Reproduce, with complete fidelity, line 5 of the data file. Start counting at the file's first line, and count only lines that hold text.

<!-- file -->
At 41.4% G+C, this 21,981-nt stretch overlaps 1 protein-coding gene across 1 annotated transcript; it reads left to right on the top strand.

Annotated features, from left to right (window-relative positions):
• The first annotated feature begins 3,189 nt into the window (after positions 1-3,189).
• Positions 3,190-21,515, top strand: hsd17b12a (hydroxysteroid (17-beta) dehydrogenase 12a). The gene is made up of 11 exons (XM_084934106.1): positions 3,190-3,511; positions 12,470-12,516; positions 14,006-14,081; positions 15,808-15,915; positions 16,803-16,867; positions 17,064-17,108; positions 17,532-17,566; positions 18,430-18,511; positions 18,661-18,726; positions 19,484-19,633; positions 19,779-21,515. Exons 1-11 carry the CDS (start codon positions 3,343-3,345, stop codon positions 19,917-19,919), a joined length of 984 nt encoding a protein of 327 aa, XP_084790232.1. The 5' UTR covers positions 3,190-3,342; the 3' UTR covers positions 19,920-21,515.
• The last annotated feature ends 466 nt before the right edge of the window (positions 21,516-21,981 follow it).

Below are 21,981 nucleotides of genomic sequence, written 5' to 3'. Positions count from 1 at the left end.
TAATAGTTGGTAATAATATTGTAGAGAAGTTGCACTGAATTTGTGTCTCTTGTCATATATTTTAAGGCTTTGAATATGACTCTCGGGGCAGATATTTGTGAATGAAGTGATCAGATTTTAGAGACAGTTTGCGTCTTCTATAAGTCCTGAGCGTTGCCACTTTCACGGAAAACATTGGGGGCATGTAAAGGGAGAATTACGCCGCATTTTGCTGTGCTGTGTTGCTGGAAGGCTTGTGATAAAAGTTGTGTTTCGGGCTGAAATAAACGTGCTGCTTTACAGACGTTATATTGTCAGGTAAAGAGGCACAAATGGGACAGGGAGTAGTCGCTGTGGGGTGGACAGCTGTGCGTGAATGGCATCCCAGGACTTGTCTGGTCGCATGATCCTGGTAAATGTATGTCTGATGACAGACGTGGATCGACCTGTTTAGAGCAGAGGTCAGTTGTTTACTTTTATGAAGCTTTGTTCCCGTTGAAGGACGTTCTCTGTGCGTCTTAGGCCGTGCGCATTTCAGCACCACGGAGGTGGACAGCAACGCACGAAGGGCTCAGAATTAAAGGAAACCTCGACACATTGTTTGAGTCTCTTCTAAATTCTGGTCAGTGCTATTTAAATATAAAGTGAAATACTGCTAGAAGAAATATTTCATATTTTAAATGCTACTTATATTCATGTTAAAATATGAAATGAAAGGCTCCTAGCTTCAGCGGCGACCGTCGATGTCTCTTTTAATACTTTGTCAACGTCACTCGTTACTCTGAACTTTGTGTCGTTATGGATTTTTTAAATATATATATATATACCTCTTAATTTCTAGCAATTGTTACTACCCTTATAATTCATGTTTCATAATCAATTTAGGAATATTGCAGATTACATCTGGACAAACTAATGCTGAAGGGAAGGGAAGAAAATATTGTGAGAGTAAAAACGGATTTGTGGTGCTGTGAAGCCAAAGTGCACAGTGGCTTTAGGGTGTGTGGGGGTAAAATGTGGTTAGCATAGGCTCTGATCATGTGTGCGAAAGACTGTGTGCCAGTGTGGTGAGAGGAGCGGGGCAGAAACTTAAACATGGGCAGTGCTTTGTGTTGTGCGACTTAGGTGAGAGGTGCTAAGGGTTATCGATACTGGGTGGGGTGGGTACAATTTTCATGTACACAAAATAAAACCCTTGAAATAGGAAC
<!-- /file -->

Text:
• The last annotated feature ends 466 nt before the right edge of the window (positions 21,516-21,981 follow it).